Is Microsoft Excel Hard To Learn?

By Tim Chesonis •  Updated: 01/29/19 •  9 min read

Microsoft Excel is used to build everything from simple shopping lists to advanced spreadsheets used for statistical analysis. Given all of its capabilities, is Microsoft Excel hard to learn?

Microsoft Excel is an incredibly powerful tool because it is so flexible.  The key to learning Excel is to take baby-steps.  As you walk through learning the basics of Excel, you will graduate on to more advanced features, becoming proficient to the point where your new-found skillset is needed.

Wouldn’t you like to learn Excel to the point where you become the “Go -To Guy” for Excel questions that come up in the office?  At first glance, Excel can feel very intimidating, but let’s simplify it and see what is needed in order to learn Microsoft Excel so that you can become both proficient and productive while using it.  As an added bonus, I’m going to recommend 3 online courses for you to seriously consider as you endeavor to learn Excel.

Microsoft Excel Is an Incredibly Powerful Tool

As briefly mentioned already, the power behind Microsoft Excel is in its flexibility.  This is the heart of Microsoft Excel. Whoever uses it, from the inexperienced to the professional, it serves both by allowing them to organize data and analyze it.  It was designed with the grade-school student as well as the Accountant, and everybody in between.

The power behind Microsoft Excel is in its flexibility

Excel can help the student stay organized and show him what his GPA is in real time.  It can also help an Accountant serve his client by keeping their books in order, saving the Accountant hundreds of man hours in preparation.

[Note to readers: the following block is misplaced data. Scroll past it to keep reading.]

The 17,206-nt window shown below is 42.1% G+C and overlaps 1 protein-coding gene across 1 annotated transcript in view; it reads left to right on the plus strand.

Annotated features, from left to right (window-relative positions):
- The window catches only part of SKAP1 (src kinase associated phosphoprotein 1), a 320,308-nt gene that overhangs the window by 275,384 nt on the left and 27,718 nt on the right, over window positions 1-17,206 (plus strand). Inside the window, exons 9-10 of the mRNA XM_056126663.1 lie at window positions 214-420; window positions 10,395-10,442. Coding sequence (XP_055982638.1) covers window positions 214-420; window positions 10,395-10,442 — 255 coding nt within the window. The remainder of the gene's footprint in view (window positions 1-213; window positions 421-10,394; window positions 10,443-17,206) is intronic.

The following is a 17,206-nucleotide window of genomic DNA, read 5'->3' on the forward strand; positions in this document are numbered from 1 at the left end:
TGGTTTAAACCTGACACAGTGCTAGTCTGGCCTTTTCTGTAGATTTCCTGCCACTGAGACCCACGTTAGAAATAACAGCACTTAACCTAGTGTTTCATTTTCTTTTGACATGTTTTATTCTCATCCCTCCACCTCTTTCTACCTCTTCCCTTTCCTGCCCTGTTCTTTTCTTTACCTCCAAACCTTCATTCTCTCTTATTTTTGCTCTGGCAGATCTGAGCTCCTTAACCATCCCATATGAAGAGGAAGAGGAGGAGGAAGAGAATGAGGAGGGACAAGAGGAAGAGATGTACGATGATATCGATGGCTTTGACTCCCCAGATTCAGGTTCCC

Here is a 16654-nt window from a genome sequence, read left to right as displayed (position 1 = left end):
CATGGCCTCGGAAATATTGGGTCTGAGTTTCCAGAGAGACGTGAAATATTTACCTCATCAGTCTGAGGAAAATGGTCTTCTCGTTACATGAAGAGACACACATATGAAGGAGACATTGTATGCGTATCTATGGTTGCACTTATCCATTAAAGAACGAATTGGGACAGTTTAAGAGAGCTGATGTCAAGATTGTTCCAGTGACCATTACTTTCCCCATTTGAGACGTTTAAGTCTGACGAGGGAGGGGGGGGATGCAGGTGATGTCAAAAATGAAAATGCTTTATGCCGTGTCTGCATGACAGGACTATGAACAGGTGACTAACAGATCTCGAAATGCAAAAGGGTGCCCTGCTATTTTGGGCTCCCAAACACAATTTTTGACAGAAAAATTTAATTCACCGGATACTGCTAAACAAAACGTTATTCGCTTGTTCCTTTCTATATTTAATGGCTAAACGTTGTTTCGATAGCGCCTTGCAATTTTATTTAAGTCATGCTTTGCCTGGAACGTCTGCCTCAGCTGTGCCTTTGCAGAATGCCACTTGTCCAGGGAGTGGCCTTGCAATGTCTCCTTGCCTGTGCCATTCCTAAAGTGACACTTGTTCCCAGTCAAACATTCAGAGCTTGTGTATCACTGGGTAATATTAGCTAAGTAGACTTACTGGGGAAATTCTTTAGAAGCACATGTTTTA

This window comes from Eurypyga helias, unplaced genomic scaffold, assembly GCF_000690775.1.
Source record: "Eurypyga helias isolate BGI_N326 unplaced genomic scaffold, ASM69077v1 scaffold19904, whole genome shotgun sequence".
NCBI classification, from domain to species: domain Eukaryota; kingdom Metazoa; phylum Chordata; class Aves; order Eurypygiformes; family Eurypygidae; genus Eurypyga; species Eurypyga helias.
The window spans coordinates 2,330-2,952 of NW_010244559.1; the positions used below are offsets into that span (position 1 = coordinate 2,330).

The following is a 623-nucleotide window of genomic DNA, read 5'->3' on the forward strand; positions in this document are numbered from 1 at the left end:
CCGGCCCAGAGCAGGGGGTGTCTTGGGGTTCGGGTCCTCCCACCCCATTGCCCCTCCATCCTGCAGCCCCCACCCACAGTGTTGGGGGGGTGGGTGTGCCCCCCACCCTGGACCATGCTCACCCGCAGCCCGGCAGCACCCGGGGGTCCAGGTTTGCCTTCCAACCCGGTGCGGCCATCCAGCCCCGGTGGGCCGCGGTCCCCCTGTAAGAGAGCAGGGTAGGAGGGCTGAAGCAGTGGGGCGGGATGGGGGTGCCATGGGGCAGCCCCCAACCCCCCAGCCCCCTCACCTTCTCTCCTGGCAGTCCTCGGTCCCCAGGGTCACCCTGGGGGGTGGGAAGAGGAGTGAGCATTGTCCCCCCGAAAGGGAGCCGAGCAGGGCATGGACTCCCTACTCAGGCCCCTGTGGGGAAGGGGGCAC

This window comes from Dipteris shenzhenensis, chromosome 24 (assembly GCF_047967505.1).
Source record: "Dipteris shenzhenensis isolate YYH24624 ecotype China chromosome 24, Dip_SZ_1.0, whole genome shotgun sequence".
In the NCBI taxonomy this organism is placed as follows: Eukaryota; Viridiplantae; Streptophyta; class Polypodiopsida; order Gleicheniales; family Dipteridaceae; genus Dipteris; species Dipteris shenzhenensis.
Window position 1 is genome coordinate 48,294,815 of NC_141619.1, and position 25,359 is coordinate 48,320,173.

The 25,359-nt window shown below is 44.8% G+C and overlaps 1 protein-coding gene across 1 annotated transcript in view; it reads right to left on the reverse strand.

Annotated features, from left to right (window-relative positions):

The fact that the same tool can meet the simple needs of a fourth grader and all of the complexities found in an Accountant’s office is astounding.

So how does one start, and how long will it take to learn Microsoft Excel?  Let me answer that question by asking you this question: How long does it take to learn to ride a bicycle?  Just like anybody can learn to ride a bicycle, so too, anybody can learn to use Excel.  The more you ride your bicycle, the more confident you’ll become in riding it.  If you choose to take up mountain biking, and become a downhill racer, in time you can grow into that. Similarly, in learning Microsoft Excel, should you choose to become an accountant, you can also grow into that.

First Things First

It’s important to remember that Astronauts first threw paper airplanes.  In other words, if you want to get accomplish anything, you have to grow into what you want to become.

One of my all-time favorite movies, “What About Bob”, was released in the summer of 1991.  In this movie, Bill Murray (Bob), is the patient of Psychologist, Dr. Marvin, (Richard Dreyfuss).  “Bob” is afraid of everything, even afraid to leave his own house.  Dr. Marvin tells him that in order to break out of this fear, he needs to take “Baby Steps”.

Dr. Marvin says, “For instance, when you leave this office, don’t think of everything you have to do in order to get out of the building.  Just think of what you have to do to get out of this room, and when you get to the hall, deal with that hall, and so on.

When tackling Microsoft Excel, it may appear overwhelming, especially after hearing what one can accomplish in using Excel, such as creating charts and graphs.  Like “Bob”, You may even be gripped with fear at the thought of learning Excel, but you can do this, if you simply take “Baby Steps”.

People are not born as adults.  They grow through infancy, toddlerhood, their pre-teen years and into their teenage years.  They then become young adults, and enter into adulthood.  Similarly, you don’t become an accountant the first time you pick up Microsoft Excel.  You grow into it by taking baby steps.  Before you know it, you will be walking through Excel, and eventually running circles around your peers.